|Photo copyright by photographer|
By Camp of the Sacred Stone
CANNON BALL, North Dakota -- Last month, spirit rider Mason Redwing was charged with felony reckless endangerment of law enforcement and a felony count of terrorizing law enforcement after he allegedly rode his horse towards a police line. On Tuesday, Judge Romanick found no probable cause and dismissed all charges against Redwing.
Similarly, Wanikiyewin Loud Hawk, a South Dakota native, was arrested on charges of reckless endangerment, criminal trespass, disorderly conduct, and obstruction of government function. The charges were dropped after Judge Romanick once again found no probable cause.
Water protector Red Fawn Fallis was arrested on the frontline last week for allegedly firing a .38-caliber pistol three times. The gun is claimed to have fired as Fallis was pinned to the ground by an officer, as two additional officers held her left arm. She faces charges for attempted murder, and her bond was set at $100,000, the highest yet of this campaign.
Sean Turgeon, also known as Prolific the Rapper, faces two charges of reckless endangerment and one misdemeanor obstruction of government function, after Morton County made allegations the he flew a drone near a North Dakota Highway Patrol aircraft. Turgeon gained national recognition through his music videos that criticize Dakota Access and the violent law enforcement response. He was released on bond on October 31, 2016.
These charges and arrests come after weeks of militarized police response and escalation of violence. Just last week, over 300 police officers fired pepper spray, percussion grenades, and shotguns at largely unarmed DAPL protesters, and a prayer circle of elders was interrupted and all were arrested for their peaceful protest.
Eryn Wise, International Indigenous Youth Council, “Red Fawn is a valued member of our community and a revered friend of the International Indigenous Youth Council. When we heard of the charges, all of us were in disbelief. Red Fawn has continually supported the youth council since its inception and is responsible for personally rescuing many of our members from the front lines after being brutalized by police. She is an extension of our organization and a selfless caretaker, being responsible for many women and elders within her own encampment. We'd like to ask as a council that you stop sharing the mugshot of our sister and instead speak her name. Uplift her in prayer and remember that even our most gentle and devoted warriors are under attack.”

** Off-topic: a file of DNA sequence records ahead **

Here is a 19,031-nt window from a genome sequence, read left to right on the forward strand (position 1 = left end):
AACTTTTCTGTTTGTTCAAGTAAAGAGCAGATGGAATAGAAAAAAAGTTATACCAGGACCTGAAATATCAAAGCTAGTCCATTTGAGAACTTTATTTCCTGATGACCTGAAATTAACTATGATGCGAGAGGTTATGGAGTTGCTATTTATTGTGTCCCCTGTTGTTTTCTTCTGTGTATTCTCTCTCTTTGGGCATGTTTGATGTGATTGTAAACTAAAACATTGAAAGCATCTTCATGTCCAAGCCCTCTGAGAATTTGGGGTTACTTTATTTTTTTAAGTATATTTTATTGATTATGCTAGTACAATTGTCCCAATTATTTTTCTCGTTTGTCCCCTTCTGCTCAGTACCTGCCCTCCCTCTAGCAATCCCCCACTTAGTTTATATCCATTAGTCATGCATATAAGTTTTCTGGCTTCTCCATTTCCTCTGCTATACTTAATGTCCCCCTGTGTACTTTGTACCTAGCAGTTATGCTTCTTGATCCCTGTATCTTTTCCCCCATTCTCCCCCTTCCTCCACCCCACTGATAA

Tara Houska, Honor the Earth, “The contrast between the treatment of indigenous people protecting their water and sacred sites vs. the so-called “Bundy Standoff” of armed white folks taking over a federal building is stark. We have seen elders arrested while praying, teenagers maced, unarmed protectors tased, and horses killed by police. Life altering consequences await us, at the hands of a prosecutor eager to comb the books for felony charges. This isn't justice. America should be in an uproar over what's happening to indigenous people and their allies within U.S. borders. President Obama’s “let it play out over several weeks” isn't an answer. Order a full Environmental Impact Statement and protect the water and sacred sites at issue for the people.”